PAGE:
The R J Chambers Flora and Fauna Reserve is located at Pakenham Upper, just south of Emerald, just east of Cardinia Reservoir and just north of another of my favourite locations – Officeworks at Pakenham!
The reserve consists of several forest communities that contain a wide range of trees, shrubs, grasses and herbs. For my first visit recently I did a simple reconnoiter and quickly made a mental note to put the place on my list of sites to visit in the spring.
With a stiff breeze blowing under a dull sky, I was pleasantly surprised to discover quite a number of butterflies flitting about across the tracks, often taking advantage of the tiny patches of sunshine that occasionally struggled through the cloud cover and tree canopy.
The Southern Browns and Southern Xenicas always pose an identification problem for me and I admire people in the field who can spot the difference between some of these species with the naked eye. I hope I’ve got these right?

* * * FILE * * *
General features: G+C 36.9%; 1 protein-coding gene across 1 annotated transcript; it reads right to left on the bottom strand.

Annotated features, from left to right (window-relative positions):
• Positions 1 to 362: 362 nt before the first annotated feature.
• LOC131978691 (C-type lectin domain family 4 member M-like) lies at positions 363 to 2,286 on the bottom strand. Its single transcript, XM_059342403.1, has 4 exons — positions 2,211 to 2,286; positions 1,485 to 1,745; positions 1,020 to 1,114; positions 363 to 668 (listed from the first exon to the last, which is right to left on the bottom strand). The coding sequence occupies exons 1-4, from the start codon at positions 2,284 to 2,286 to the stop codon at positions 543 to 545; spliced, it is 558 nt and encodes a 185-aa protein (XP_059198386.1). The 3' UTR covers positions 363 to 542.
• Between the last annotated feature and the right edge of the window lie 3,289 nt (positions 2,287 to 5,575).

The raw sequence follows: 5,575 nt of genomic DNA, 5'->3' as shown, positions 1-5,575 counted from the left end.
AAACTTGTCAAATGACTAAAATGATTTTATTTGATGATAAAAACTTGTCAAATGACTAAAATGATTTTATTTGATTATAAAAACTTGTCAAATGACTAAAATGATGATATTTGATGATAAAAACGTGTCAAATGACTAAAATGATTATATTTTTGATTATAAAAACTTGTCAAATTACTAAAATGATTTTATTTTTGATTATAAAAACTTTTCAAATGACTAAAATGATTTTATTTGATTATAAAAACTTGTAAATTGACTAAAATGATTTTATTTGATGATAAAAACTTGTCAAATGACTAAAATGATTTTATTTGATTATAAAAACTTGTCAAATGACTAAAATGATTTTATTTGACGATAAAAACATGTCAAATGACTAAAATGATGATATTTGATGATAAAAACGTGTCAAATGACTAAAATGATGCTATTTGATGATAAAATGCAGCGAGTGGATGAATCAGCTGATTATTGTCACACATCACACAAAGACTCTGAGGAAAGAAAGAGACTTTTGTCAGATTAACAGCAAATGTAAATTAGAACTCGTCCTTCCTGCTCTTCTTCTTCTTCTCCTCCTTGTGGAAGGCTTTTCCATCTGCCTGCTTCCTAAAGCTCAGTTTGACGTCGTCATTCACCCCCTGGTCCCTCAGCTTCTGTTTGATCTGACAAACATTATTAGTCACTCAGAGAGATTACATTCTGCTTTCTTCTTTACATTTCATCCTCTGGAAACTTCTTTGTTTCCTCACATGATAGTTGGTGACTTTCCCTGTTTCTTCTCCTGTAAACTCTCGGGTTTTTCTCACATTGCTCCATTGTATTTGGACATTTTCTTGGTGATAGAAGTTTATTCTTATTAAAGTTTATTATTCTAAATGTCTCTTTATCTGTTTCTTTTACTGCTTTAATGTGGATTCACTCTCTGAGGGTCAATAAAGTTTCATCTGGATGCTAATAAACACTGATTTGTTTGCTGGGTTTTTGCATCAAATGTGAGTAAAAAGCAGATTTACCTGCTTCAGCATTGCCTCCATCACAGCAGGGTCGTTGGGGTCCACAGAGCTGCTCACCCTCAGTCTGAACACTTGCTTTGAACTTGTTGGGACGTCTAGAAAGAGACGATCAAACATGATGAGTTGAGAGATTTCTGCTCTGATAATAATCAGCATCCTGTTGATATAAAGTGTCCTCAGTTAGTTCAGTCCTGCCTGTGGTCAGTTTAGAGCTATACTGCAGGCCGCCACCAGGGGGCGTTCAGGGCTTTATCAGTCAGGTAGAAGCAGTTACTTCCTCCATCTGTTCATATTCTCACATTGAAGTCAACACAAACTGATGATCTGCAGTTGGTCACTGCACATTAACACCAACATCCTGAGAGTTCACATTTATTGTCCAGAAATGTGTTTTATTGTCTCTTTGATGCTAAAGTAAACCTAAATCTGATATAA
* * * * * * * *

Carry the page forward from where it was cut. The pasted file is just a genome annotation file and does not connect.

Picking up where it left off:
The females of this very common butterfly are capable of delaying their egg laying until conditions are just right - for periods as long as several months. Apparently there is a causal link between the early emergence of the Common Brown Butterfly and global warming, (ABCScience ext link).
Apparently this species can perform mass migrations. It was reported in 1889 that a Painted Lady migration blackened the sky and caused trains to lose traction when they tried passing over them while they rested on the rails!
This is a late summer to early autumn species that can be locally abundant. In Victoria it occurs mostly in the ranges and foothills of the central and eastern regions of the state.
I find this butterfly one of the few of the ‘browns’ that appears to be more striking with its wings closed rather than the usual open-winged position. With wings open it is easy to confuse this butterfly with the Common Brown. Supposedly the Ringed Xenicas like cooler wetter gullies but on this occasion I was finding them dry hilltops as well.